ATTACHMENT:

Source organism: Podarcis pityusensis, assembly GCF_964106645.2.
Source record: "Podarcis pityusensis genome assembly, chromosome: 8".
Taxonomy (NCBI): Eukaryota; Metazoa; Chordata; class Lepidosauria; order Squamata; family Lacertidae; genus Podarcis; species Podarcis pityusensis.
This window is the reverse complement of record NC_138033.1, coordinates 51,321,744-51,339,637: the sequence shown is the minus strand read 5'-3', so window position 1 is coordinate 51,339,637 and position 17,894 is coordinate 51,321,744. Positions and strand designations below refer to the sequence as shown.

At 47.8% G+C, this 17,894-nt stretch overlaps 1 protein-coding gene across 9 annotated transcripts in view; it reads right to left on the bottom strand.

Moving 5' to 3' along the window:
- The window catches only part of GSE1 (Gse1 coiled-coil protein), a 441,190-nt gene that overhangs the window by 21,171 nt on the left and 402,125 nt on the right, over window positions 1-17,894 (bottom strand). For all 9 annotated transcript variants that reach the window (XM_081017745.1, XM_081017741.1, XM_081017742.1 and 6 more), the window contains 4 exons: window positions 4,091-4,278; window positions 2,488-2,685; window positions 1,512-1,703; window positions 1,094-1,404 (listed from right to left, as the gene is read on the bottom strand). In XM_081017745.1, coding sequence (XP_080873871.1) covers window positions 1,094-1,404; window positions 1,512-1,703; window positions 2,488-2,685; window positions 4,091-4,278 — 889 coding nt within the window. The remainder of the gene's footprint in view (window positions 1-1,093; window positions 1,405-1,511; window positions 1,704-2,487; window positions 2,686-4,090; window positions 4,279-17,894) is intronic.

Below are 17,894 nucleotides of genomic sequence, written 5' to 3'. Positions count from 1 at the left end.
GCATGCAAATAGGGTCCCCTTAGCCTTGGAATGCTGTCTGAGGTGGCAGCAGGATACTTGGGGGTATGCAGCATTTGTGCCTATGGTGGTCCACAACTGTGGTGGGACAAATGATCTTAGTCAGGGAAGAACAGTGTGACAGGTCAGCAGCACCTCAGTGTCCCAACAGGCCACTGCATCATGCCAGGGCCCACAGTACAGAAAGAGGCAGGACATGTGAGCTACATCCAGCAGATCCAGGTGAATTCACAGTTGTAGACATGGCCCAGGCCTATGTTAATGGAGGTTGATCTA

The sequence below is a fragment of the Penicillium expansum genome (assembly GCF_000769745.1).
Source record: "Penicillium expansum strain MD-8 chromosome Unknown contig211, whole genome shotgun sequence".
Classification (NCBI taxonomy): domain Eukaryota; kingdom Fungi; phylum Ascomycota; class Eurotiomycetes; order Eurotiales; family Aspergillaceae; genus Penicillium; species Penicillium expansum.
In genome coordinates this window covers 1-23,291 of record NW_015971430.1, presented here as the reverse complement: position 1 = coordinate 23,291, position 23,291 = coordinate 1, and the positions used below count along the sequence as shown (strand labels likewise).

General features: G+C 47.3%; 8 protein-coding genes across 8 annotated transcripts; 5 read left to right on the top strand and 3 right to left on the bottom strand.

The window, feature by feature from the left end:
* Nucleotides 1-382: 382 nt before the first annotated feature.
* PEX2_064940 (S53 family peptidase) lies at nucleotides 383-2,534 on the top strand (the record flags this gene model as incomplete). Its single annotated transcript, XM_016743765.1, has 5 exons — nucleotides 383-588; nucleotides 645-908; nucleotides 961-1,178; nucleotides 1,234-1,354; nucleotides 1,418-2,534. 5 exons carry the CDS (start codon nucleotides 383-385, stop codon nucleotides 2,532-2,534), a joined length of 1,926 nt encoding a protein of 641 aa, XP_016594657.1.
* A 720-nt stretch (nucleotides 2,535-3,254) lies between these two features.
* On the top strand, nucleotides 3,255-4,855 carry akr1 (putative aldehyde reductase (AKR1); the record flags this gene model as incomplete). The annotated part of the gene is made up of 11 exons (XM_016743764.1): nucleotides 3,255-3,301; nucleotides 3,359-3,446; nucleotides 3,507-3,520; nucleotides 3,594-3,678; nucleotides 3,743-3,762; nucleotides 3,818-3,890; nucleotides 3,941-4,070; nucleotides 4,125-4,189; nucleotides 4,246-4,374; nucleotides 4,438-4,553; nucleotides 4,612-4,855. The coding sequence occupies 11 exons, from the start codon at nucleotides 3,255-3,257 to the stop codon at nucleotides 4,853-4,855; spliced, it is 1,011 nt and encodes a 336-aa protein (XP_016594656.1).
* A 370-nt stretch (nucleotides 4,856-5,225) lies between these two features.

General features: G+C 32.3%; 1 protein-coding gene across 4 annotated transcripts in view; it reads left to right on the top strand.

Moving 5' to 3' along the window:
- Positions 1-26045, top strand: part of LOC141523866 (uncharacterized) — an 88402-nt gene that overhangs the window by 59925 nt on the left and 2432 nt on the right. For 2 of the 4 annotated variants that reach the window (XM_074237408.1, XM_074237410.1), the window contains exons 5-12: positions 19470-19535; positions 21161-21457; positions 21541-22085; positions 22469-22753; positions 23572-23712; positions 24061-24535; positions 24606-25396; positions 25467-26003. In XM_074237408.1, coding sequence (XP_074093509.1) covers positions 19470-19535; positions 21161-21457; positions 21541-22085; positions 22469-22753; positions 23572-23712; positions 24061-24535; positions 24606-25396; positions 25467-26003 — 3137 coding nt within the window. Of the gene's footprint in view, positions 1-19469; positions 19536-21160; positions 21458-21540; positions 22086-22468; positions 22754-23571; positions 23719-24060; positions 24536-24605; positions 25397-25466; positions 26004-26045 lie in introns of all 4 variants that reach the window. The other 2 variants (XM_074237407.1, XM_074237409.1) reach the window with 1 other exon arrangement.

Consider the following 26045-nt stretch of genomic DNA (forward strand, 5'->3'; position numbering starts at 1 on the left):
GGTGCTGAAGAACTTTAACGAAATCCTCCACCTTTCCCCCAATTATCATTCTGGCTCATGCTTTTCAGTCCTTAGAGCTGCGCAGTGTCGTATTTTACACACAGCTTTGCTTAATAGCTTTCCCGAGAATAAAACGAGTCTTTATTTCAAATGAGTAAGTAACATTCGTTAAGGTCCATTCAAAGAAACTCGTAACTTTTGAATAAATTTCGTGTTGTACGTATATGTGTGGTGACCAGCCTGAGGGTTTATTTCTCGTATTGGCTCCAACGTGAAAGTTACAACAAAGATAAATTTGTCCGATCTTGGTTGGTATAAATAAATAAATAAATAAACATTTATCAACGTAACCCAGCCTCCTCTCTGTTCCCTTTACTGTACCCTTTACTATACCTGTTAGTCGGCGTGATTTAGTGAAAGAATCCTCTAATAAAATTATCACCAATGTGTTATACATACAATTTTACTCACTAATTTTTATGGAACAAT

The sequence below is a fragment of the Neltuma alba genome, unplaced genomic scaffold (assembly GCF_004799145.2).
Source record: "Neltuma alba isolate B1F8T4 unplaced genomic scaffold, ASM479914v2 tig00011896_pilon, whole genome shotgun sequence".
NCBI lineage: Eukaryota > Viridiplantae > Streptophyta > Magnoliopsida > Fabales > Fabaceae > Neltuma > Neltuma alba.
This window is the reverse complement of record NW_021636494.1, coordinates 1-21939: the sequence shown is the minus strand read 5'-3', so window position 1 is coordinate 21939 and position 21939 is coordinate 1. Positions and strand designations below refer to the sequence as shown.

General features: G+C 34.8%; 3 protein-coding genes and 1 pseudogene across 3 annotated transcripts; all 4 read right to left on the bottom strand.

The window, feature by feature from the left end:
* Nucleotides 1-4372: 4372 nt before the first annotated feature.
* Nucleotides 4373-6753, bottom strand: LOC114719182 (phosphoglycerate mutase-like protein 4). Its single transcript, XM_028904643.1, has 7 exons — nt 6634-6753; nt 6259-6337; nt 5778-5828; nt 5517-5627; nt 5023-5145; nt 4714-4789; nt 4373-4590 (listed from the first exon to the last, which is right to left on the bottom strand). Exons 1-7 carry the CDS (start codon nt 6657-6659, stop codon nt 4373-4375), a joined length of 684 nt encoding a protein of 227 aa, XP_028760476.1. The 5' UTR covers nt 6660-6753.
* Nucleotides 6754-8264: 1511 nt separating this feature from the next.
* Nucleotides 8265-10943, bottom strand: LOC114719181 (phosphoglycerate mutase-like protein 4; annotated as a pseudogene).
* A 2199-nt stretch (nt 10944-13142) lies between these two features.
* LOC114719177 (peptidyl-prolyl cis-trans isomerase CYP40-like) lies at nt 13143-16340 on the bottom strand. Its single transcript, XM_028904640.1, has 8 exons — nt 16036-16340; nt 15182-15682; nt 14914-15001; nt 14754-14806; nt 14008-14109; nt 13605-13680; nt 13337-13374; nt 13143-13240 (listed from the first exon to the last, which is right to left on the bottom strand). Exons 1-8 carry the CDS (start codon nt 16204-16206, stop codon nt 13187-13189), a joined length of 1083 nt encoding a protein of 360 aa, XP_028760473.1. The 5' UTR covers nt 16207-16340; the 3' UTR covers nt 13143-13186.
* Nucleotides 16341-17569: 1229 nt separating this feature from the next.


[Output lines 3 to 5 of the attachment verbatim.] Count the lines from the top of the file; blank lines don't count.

Taxonomy (NCBI): Eukaryota; Metazoa; Chordata; class Lepidosauria; order Squamata; family Lacertidae; genus Podarcis; species Podarcis pityusensis.
This window is the reverse complement of record NC_138033.1, coordinates 51,321,744-51,339,637: the sequence shown is the minus strand read 5'-3', so window position 1 is coordinate 51,339,637 and position 17,894 is coordinate 51,321,744. Positions and strand designations below refer to the sequence as shown.

At 47.8% G+C, this 17,894-nt stretch overlaps 1 protein-coding gene across 9 annotated transcripts in view; it reads right to left on the bottom strand.